Following their sold out (and still talked about!) show at the Good On Paper Rodborough takeover back in May the mighty LBJB’s return to the Prince Albert…The Bristol based heavy funk/soul supergroup ft. Kieron Bon Suis Dunne, Marcel Osborne, Billy Weir, Rafaelle Dornelles (Rafa Dornelles Trio) and Andrew Neil Hayes (Tezeta/Run Logan Run) high energy performances have secured them shows with heavyweights on the funk scene including the Craig Charles Funk and Soul Club…Get down y’all!! The Trongate Rum Riots hail from Glasgow, a city as soaked in salty maritime tradition as their music.Their style ranges from sweaty punk to dirty folk, with the occasional bluesy lick and Balkan riff, and is equally as visceral in its plugged-in form as it is in its stripped-back acoustic set.
Late afternoon and early evening sounds in the yard. Dubbu and Mendoza are the spinners on the decks with the best in dancehall, hip hop and old school sounds. Food served from Cappeninis Wood Fired pizza out the front…
Sun 25th DiscoNature
Party Animals! Get your dancing paws, flippers and hooves on and join us for an afternoon exploring animal behaviour through music, games, dance and comedy. A fun body and brain workout for all.DiscoNature is an interactive live show combining natural science, comedy, music, dance and games, developed in collaboration between musician Josef Reeve aka JoeisElvis and Kaoru Blackstone from Wild Things, Stroud-based natural science and art group. It starts at 2pm. It's not a drop-in club - it's an interactive live show where we all dance. To make the most of it, please arrive by the start time.Dress code: no strict one, but nature/wild wear welcome! Aimed for families with children aged 3 to 10, but all welcome!
Sun 25th The Scribes, Frankly Skanky
The Scribes are a new wave hip hop three-piece consisting of co-lyricists Ill Literate and Jonny Steele and beatbox maestro, who's unique talents have combined to make a much heralded sound quite unlike any other. Storming the Prince Albert stage at this year’s Chalfest do not miss their triumphant return to Stroud…Frankly Skanky: Stroud dwelling sacred dub roots reggae band. Bristol influenced dubbed up versions of rare roots reggae tunes they’ve discovered and loved.

Sat 24th The Starttles, Ewan Young, DJ Dr Cheese
The Starttles: Rock and pop duo, Ewan Young: Singer/guitarist, DJ Dr Cheese: Does just what his name suggests….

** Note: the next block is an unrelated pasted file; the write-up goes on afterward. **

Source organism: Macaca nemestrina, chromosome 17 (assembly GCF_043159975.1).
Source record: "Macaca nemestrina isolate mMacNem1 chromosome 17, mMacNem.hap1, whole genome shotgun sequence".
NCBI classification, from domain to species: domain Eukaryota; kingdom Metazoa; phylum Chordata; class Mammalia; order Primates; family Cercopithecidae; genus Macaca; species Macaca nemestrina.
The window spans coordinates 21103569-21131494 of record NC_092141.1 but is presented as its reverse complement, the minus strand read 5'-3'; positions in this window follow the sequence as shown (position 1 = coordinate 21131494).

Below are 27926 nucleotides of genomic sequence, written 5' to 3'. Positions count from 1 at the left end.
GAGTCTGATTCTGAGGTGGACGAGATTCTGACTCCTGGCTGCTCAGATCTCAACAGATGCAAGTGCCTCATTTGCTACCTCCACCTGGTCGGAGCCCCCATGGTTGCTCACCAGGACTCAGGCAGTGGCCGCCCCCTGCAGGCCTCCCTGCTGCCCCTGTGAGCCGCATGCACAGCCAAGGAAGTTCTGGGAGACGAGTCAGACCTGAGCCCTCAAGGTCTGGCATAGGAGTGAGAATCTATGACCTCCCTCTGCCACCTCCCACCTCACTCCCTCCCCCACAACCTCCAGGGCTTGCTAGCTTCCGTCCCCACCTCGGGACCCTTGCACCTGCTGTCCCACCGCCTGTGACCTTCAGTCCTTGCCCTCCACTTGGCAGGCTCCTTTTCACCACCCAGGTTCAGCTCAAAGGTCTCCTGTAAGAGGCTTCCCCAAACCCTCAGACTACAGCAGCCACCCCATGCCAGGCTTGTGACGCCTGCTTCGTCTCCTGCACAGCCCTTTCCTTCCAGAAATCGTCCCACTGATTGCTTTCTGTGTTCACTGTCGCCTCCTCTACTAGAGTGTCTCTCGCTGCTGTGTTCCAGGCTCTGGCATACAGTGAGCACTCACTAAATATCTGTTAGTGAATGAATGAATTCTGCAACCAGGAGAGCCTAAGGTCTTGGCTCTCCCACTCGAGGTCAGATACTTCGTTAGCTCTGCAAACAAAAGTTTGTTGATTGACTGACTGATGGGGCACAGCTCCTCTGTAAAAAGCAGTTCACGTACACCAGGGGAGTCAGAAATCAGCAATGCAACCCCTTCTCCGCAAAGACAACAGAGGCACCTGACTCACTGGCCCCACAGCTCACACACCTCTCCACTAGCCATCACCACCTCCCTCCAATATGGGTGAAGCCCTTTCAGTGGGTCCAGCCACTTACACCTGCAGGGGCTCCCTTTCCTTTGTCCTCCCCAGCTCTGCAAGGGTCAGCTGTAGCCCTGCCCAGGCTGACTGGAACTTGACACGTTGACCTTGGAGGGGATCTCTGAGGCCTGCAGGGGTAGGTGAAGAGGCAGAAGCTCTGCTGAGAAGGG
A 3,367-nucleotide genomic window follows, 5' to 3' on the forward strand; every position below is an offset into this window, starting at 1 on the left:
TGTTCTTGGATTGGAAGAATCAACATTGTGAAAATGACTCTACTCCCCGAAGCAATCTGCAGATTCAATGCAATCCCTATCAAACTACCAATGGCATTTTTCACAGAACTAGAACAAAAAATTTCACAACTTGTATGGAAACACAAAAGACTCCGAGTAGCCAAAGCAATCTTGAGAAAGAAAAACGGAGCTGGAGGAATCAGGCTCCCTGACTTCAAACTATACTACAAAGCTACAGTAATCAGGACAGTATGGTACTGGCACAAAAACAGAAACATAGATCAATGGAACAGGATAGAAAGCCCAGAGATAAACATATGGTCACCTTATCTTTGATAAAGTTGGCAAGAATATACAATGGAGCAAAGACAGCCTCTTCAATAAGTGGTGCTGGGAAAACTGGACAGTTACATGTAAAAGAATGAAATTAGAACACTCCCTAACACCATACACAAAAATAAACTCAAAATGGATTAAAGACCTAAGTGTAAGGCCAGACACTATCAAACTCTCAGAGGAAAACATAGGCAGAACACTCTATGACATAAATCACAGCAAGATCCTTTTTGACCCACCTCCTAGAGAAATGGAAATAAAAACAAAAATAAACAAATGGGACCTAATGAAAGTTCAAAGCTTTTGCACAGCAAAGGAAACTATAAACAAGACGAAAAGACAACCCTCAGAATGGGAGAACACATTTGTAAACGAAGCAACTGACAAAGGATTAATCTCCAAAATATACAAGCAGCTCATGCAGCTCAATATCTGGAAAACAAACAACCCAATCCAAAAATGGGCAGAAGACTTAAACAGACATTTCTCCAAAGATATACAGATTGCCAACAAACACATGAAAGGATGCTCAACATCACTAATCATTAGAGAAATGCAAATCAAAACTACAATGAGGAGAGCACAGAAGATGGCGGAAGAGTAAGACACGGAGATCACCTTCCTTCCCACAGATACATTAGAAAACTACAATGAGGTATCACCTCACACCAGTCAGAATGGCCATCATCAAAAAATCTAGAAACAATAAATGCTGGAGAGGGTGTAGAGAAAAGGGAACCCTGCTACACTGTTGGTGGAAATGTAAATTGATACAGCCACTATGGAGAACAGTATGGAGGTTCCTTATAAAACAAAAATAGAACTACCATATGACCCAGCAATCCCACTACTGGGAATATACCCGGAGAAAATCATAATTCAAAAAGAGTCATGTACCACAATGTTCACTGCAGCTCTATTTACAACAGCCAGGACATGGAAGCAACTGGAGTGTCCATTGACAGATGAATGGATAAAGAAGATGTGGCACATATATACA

Sun 25th JP Brass All Stars Band, A’La-Ska JP Brass All Stars Band: A traditional brass band playing very non traditional brass band music. Rock covers, pop songs, show name it. A’La-Ska: Six piece traditional ska band up cycling a fusion of classic reggae and ska... With a twist

Sat 24th Midlife Crisis
What better way to spend August Bank Holiday weekend that with a proper 'Midlife Crisis'! Bringing you a broad range of Stonkin' House, Funky Breaks & New Disco ft. Bean, Blakey, Jamie Rainbow and Sam Taylor…

Sat 24th Lengdems: Fringe Takeover
This party will be something different from what Sama Sama and Lengdems have ever put on before so make sure you come along! They are pulling out all the stops in providing a day party like no other! Sun, good vibes and good community is their mission statement for the event. Local up and coming DJ’s will be providing a huge selection of genres including UK funky, garage, dnb, disco, house and everything and anything in between! Lengdems is all about bringing communities together as well as giving with that said they are proud to be supporting a charity which is close to one of their staff member's hearts. The charity we will be donating to is called Money for Madagascar and they fund Grass-roots conservation and development in Madagascar. They also work closely with another charity called Akany Avoko who provides homes, an education and a healthy life for more than 120 of Madagascar’s most deserving but neglected youth. 2-8pm (click here for facebook event page)

Fri 23rd Felix Jupiter